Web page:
World homeless day protest targets Castro landlord

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PHOTO BY PETER MENCHINI

In a protest marking World Homeless Day, the squatter group Homes Not Jails briefly occupied a vacant building on Castro St. tonight. Twenty were arrested.

This is the third year that the group has staged a building occupation to draw attention to buildings that lie vacant while people live on the streets.This year’s demonstration began in Dolores Park, where a group of about 50 held a rally and concert. 

The group then marched up 18th street, chanting “house keys not handcuffs” and “housing is a human right.” 

When the protest arrived at the building, on the 500 block of Castro St., activists opened the building and entered it. From the roof, protesters dropped a banner reading “Gentrification equals assimilation.”

One man who entered the building had seen the march on 18th st. and joined along the way. “I don’t believe there should be this many abandoned houses,” said the man, who identified only as Scott. “I don’t mind being homeless, though,” he added. “I like sleeping under the stars.”

Police lined up across the street and closed Castro between 18th and 19th to traffic. After about 40 minutes, they charged the building. Those on the sidewalk were pushed aside, and those inside the building were arrested. According to SFPD spokesperson Michael Andraychak, there were 20 arrests.

After more than two hours, the police reopened the street.

During that time, Andraychak said, “Several people had run into an annex in the rear. Several had gone downstairs and broke into an adjoining restaurant.” Arrestees were also being searched and processed in the building.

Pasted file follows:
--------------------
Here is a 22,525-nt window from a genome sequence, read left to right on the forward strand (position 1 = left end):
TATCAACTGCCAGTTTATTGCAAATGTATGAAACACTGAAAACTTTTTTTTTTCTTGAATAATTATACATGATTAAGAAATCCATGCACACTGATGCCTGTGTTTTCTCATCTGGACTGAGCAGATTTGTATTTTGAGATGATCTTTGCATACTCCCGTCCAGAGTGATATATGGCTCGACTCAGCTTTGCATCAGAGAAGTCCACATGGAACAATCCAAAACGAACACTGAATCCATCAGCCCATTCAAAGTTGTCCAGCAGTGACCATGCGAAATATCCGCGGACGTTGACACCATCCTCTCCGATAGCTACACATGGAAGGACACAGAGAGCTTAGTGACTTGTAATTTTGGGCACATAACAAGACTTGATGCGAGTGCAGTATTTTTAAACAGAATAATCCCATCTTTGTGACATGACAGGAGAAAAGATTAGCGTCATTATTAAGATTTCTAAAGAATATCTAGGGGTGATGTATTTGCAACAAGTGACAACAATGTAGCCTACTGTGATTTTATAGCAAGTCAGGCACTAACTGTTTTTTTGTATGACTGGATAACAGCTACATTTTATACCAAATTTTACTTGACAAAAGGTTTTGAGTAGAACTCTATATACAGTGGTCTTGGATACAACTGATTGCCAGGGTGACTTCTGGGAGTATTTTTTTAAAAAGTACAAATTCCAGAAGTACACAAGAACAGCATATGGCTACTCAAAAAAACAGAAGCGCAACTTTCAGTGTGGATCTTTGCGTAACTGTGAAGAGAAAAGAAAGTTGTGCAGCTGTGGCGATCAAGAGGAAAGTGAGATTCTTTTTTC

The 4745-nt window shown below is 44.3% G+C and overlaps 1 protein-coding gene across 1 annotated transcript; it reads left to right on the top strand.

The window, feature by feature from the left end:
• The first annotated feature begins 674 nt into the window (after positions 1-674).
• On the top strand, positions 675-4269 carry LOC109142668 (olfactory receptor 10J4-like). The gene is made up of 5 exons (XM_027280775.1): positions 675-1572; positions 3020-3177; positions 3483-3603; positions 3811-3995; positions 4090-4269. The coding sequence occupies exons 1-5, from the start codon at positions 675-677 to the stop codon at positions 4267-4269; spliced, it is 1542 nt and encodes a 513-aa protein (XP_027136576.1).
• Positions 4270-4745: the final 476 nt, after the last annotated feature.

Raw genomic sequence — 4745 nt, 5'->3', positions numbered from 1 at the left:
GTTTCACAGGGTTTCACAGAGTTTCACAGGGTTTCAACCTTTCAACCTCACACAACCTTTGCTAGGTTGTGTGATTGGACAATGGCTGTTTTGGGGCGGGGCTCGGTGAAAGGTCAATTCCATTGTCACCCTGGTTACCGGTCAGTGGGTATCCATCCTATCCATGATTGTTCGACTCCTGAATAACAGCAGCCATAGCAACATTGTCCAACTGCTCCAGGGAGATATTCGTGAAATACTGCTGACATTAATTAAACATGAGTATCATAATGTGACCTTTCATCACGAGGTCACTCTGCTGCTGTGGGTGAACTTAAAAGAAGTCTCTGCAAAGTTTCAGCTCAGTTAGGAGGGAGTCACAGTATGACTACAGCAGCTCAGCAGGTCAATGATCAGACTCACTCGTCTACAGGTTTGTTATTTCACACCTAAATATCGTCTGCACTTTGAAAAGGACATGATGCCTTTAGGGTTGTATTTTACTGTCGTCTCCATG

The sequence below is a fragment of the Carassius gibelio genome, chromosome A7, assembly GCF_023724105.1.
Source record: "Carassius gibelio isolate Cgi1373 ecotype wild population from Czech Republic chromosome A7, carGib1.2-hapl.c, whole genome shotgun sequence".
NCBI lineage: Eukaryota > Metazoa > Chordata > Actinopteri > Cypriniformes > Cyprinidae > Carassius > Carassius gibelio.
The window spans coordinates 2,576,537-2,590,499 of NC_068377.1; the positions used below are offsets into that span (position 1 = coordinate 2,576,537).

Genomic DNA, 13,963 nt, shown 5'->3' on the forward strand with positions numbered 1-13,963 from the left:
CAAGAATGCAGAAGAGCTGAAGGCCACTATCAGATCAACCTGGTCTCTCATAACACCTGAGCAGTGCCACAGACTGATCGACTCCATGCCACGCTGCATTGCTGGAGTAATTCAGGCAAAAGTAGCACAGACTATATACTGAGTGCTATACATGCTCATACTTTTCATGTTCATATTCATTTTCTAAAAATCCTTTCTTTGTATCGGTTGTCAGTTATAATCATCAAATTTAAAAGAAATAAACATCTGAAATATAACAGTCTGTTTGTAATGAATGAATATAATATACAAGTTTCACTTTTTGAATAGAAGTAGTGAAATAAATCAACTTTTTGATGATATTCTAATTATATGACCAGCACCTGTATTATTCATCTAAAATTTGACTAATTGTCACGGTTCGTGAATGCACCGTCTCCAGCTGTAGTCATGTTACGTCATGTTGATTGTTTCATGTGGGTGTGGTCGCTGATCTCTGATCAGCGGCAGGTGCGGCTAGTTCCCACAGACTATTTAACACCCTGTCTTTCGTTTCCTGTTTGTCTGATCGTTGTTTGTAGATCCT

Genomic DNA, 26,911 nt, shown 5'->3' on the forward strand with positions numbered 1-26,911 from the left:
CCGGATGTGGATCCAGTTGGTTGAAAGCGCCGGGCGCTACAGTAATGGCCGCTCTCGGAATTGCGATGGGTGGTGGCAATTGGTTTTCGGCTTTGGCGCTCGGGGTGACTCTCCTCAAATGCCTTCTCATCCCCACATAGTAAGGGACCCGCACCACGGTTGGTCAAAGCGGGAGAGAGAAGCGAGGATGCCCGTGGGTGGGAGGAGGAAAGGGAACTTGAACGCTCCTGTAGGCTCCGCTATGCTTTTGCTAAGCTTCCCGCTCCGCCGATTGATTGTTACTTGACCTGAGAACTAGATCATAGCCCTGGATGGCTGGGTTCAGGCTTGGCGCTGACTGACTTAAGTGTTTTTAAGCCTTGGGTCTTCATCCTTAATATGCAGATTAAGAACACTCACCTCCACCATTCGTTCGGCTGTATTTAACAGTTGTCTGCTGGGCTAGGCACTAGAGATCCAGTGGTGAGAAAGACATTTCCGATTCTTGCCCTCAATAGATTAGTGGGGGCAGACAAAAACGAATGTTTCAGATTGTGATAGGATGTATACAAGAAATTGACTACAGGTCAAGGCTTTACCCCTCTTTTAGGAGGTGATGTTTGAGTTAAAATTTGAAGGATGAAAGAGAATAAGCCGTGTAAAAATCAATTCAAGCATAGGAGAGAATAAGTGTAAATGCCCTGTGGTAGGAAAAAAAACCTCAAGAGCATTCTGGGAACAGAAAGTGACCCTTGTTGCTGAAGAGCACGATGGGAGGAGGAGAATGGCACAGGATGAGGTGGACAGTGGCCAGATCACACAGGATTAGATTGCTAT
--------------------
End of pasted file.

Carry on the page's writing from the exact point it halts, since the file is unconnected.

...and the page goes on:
The city’s most recent “Homeless Point-in-Time Count and Survey” finds that there were 6,455 homeless individuals and families living in San Francisco; Homes Not Jails estimates 11,000 homeless individuals. 

In either case, as members of the group often point out, the amount of vacant housing in the city is more than enough to shelter the whole homeless population. The 2011 census finds that San Francisco has 378,261 total housing units, and 9.4 percent, or about 35,000, are vacant.  

Homes Not Jails formed in 1992 to connect these homeless people to these vacant buildings. According to one organizer, the group is “made up of squatters who live in vacant places.”

He said that today’s largely symbolic housing occupation has a purpose. “It’s the experience people have when they come into a vacant, liberated space. There’s no other feeling like that. It’s transformative.”